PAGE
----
“It takes as much imagination to create debt as to create income.”
– Leonard Orr
Auto Debt, Student Debt, Federal Debt: What’s Not to Love?
Bill Bonner has been writing a series of interesting essays about trucks and cars. Well, if you know Bill, you know they aren’t actually about trucks and cars but the economics of owning/leasing/using them.
In the October 2 issue of Bill Bonner’s Diary, he cites an article from The Wall Street Journal:
“Walk into an auto dealership these days and you might walk out with a seven-year car loan.
“That means monthly payments that last well past when the brake pads give out and potentially beyond when the car gets traded in for a new one. About a third of auto loans for new vehicles taken in the first half of 2019 had terms of longer than six years, according to credit-reporting firm Experian PLC. A decade ago, that number was less than 10%.…
“For many Americans, the availability of loans with longer terms has created an illusion of affordability. It has helped fuel car purchases that would have been out of reach with three-, five-, or even six-year loans.”
In the last ten years the average auto price has climbed from $30,000 to $40,000. That’s an escalation rate of about 3% a year, 50 basis points (or $5,000) higher than inflation.
“Since the average wage has been little changed – around $23 per hour – that means the time price has gone from about 1,300 hours to about 1,700.”
So the average American is paying more for a car these days – not because he can afford to but because the auto industry is willing to extend and the consumer is willing to take on more debt.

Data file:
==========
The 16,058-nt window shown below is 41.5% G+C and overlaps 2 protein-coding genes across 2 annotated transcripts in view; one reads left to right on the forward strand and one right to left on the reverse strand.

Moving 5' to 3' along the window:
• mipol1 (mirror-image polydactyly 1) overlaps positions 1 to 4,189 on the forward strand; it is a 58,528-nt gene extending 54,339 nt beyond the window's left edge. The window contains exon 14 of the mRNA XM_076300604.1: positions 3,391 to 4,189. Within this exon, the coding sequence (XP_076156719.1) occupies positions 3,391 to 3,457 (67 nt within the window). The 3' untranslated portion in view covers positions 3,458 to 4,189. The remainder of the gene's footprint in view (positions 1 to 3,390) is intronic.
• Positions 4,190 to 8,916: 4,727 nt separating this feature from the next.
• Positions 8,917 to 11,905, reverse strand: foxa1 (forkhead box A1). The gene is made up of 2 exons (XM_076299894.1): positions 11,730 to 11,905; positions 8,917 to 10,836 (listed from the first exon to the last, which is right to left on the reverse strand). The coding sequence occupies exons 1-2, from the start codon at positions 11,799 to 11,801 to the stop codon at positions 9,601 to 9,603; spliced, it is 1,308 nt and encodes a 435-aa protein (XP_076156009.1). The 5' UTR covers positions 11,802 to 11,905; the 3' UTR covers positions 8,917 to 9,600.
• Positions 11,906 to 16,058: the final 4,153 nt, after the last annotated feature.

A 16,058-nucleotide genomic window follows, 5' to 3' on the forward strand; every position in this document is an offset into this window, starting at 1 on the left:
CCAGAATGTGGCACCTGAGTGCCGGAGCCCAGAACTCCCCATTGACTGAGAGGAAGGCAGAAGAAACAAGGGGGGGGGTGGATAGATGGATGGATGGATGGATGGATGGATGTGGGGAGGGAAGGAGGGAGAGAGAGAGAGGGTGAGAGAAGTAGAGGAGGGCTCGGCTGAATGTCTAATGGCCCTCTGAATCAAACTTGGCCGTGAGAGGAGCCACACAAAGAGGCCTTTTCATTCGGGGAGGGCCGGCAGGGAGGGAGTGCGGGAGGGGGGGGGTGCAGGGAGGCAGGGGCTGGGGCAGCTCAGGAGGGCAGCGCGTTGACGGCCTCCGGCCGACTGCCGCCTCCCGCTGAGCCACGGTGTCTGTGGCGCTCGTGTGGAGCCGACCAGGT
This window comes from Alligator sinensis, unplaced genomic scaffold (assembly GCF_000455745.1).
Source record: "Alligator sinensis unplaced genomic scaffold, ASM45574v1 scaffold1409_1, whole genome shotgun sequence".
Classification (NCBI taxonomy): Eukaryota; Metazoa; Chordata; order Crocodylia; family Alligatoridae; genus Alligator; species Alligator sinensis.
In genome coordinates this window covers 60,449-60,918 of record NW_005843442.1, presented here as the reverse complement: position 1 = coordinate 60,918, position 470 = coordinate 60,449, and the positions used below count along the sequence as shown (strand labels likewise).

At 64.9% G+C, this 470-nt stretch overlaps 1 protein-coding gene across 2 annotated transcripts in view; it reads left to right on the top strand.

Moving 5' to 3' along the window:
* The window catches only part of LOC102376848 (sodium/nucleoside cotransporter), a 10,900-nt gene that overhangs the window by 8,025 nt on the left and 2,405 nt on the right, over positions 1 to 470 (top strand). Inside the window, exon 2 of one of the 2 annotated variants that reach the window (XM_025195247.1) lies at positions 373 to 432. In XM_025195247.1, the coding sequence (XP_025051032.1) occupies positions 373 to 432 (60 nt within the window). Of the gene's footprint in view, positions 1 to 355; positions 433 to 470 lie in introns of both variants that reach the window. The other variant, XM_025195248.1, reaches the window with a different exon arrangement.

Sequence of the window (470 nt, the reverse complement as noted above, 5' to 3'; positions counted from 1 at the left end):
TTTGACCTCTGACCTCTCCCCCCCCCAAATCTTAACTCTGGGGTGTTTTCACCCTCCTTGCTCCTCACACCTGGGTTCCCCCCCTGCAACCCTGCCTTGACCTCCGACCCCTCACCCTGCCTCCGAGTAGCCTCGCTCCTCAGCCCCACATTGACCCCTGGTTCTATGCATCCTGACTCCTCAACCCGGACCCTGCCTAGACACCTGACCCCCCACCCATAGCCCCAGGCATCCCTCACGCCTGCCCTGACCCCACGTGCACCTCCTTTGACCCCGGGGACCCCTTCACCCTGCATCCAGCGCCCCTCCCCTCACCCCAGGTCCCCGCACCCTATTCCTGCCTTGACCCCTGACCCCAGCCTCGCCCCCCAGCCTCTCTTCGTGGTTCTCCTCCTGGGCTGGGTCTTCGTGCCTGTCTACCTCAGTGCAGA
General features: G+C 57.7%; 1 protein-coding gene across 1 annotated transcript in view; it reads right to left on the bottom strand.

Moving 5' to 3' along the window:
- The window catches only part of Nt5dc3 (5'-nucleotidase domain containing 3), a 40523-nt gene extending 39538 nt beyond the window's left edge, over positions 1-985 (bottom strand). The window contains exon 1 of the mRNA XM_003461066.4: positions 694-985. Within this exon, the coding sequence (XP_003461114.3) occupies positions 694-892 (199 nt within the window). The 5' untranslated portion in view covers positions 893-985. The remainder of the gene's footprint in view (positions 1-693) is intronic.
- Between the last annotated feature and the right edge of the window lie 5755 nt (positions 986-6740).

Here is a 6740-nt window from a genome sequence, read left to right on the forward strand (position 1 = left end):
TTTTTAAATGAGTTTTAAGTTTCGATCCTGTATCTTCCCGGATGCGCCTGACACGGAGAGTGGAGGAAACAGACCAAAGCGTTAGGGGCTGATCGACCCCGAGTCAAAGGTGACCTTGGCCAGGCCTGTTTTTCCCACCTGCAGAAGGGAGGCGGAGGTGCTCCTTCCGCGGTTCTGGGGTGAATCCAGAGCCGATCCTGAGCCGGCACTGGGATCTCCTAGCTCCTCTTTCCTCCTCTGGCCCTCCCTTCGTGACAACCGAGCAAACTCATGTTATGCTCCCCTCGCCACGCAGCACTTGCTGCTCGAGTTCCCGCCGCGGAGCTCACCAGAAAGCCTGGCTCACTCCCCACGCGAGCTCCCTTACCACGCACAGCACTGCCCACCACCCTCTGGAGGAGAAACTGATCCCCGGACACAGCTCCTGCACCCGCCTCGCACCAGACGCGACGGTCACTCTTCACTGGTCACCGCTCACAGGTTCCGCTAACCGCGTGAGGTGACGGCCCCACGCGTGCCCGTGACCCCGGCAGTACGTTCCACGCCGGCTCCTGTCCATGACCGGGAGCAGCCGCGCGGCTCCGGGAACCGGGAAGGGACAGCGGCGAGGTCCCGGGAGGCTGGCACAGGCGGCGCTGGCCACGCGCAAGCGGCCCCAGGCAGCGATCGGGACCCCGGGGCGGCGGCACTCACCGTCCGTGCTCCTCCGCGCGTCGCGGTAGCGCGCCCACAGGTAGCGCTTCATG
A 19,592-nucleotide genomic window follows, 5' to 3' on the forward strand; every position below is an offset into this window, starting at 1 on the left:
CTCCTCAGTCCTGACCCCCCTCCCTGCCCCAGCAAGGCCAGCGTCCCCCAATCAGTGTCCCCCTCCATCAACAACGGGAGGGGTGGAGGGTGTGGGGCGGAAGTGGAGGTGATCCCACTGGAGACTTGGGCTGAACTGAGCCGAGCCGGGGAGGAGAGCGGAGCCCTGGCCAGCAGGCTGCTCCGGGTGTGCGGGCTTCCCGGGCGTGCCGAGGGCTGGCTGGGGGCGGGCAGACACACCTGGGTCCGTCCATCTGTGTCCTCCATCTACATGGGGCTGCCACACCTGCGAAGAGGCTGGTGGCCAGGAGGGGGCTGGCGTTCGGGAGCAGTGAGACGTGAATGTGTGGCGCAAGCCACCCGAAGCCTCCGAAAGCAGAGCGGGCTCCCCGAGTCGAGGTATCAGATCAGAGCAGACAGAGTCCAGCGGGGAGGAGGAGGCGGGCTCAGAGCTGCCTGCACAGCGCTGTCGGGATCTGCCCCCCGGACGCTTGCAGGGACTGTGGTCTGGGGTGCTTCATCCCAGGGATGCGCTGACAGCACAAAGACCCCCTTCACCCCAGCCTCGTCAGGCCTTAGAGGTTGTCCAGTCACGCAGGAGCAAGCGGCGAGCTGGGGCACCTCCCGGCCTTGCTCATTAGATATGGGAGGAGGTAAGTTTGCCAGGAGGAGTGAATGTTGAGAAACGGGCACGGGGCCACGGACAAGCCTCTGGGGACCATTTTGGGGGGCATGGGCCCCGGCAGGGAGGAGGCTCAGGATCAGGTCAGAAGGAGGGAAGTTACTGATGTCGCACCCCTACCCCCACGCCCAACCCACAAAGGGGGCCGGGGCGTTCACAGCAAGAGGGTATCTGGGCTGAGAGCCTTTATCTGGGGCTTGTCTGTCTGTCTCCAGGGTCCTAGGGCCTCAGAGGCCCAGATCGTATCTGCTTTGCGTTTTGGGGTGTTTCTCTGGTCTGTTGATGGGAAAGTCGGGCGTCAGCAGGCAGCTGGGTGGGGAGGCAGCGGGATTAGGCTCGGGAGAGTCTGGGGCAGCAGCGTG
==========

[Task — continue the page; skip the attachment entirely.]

When cars became the transportation of choice, a hundred years ago, they were much cheaper than they are today – not just in absolute terms, but also much cheaper relative to inflation.
“When Henry Ford introduced the Model T, the sticker price was $850. Then, with his conveyor belt assembly lines, he was able to get the price down to $360 by 1925. As near as we can figure; hourly wages in 1925 were between $1 and $1.50. So, the auto – basic transportation for the Roaring Twenties – cost the typical wage earner about 300 hours of his time. Now, he must work nearly six times as much for his wheels.”
Bill sees this as a symptom of a much larger problem, a great shift in how just about everyone in power – politicians, captains of industry, leading academics, and the mainstream media – feel about debt.
Bill and I were brought up to believe that debt was dangerous – something to be avoided in most cases, except when the cost of money was relatively low and the thing you were financing was an appreciating asset. (Like a house purchased at a low price.) Cars are not appreciating assets. So Bill and I didn’t finance our first cars with loans. We bought cars we could afford with cash. My first car was a 1957 Pontiac, I think. I know what it cost: $25.
“It’s Inflate or Die in the auto industry – and in the whole economy. Auto debt has nearly doubled since 2009. All that additional debt – about $720 billion – only brought sales back to pre-crisis levels.
“In other words, the only way to stay in the same place is by adding debt. And the only way to do that in auto finance is to stretch out the payments.
“But by the end of the term, the collateral value of the auto has been impaired. And like the mortgage loans of 2007, investors are likely to end up with considerably less than they bargained for.”
Automobile debt in the USA is about $1.3 trillion today. That’s roughly the same as student loan debt. Elizabeth Warren proposes to forgive $50,000 of student debt for everyone who earns less than $100,000, Bill reminds us. That’s a great vote getter for the students. But every dollar of forgiven debt is a dollar more of federal debt, which is up $12 trillion since 2009 and growing by a trillion a year.
“The Federal Reserve urges us to borrow more,” Bill reminds us. “The president and his advisors assure us that the Dow will hit 30,000. Warren, Sanders, et al. have their own debt-financed bamboozles… waiting for their hour to come ’round at last.”
“Will these new things make our lives better?” he asks.
My answer: Not likely.